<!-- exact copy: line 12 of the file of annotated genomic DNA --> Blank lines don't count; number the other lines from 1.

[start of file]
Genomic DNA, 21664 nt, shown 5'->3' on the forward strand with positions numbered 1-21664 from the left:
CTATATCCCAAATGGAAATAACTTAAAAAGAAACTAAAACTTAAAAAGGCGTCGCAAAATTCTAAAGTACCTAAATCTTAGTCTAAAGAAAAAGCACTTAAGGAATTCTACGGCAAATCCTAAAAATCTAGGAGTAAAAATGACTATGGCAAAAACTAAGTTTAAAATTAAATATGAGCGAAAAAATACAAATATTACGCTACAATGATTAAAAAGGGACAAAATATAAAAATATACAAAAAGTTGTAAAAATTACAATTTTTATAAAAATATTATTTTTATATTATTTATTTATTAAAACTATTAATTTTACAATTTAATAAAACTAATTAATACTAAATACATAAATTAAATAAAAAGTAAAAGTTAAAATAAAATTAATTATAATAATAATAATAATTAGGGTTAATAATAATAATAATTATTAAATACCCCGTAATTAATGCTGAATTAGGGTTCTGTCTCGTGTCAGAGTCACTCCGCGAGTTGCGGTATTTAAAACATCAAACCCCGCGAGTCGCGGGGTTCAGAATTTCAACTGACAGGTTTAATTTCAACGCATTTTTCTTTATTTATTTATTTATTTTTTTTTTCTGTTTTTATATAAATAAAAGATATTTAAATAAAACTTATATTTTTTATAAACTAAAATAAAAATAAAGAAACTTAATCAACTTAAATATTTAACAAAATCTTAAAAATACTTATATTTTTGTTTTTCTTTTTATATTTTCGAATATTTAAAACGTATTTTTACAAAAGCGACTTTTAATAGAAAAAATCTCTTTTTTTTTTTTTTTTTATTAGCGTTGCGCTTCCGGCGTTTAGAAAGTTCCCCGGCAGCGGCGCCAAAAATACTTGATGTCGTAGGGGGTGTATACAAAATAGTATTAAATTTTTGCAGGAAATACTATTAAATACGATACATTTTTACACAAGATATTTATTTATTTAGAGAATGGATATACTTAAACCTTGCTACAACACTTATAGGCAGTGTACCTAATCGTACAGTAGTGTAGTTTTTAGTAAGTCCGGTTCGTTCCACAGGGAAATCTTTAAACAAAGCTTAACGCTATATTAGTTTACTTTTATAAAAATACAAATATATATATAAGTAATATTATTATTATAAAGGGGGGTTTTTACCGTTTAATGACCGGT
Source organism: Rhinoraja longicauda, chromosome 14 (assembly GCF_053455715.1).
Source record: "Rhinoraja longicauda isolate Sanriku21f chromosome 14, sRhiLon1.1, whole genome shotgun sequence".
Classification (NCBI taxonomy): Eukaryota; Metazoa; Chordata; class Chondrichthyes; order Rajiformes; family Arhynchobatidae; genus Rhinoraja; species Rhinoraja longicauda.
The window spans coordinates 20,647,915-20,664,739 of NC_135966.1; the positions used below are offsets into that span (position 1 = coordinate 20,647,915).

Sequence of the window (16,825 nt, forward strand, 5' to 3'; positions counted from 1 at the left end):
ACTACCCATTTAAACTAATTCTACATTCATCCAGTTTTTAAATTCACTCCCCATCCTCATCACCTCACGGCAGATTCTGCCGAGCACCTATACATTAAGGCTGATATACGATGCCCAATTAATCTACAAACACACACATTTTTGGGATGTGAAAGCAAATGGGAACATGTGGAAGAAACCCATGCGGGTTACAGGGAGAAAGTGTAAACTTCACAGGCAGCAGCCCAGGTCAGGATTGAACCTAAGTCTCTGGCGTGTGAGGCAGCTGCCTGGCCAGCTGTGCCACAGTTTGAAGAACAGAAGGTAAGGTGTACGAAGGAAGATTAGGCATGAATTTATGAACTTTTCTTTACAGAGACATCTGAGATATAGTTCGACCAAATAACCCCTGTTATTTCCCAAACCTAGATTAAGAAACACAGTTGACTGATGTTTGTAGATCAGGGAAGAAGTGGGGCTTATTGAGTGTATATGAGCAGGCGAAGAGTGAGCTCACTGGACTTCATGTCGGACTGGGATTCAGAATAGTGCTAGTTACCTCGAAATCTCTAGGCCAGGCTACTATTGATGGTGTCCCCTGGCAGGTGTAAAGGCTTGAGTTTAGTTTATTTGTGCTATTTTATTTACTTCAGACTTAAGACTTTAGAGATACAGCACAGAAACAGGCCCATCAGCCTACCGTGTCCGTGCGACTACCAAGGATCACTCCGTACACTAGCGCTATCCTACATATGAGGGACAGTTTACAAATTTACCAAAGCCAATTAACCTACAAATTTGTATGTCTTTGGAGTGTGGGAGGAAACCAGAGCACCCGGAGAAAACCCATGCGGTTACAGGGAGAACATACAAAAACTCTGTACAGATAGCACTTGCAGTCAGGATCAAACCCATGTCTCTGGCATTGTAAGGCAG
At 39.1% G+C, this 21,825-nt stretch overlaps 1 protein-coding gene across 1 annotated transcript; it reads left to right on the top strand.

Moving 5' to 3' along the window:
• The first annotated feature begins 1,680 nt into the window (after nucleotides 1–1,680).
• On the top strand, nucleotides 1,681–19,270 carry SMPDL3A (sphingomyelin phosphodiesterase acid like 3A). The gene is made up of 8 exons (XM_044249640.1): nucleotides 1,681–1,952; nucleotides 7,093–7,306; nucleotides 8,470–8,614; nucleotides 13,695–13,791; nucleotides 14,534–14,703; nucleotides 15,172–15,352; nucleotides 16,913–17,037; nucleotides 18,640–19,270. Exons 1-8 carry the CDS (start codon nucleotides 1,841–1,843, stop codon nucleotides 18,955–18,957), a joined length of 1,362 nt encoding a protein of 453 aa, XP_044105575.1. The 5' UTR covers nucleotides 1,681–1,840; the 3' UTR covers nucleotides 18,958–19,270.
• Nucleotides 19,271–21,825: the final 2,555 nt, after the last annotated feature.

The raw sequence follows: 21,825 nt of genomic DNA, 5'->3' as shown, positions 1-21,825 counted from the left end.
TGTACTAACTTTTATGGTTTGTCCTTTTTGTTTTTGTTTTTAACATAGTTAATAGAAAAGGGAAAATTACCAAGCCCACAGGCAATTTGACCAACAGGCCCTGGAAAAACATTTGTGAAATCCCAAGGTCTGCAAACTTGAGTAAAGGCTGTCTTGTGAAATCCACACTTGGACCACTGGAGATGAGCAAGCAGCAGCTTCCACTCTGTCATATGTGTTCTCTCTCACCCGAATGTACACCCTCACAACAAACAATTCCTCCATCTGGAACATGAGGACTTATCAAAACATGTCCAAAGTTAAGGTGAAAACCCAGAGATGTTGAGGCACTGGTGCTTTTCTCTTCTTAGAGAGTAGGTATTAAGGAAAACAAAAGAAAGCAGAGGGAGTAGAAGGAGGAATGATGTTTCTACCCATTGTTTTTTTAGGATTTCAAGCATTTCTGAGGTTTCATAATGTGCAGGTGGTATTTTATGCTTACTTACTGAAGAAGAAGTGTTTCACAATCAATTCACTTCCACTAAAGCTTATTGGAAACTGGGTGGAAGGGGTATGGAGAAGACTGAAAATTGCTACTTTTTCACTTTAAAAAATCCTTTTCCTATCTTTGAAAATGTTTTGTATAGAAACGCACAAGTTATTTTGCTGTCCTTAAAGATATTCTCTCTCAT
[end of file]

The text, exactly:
• On the top strand, nucleotides 1,681–19,270 carry SMPDL3A (sphingomyelin phosphodiesterase acid like 3A). The gene is made up of 8 exons (XM_044249640.1): nucleotides 1,681–1,952; nucleotides 7,093–7,306; nucleotides 8,470–8,614; nucleotides 13,695–13,791; nucleotides 14,534–14,703; nucleotides 15,172–15,352; nucleotides 16,913–17,037; nucleotides 18,640–19,270. Exons 1-8 carry the CDS (start codon nucleotides 1,841–1,843, stop codon nucleotides 18,955–18,957), a joined length of 1,362 nt encoding a protein of 453 aa, XP_044105575.1. The 5' UTR covers nucleotides 1,681–1,840; the 3' UTR covers nucleotides 18,958–19,270.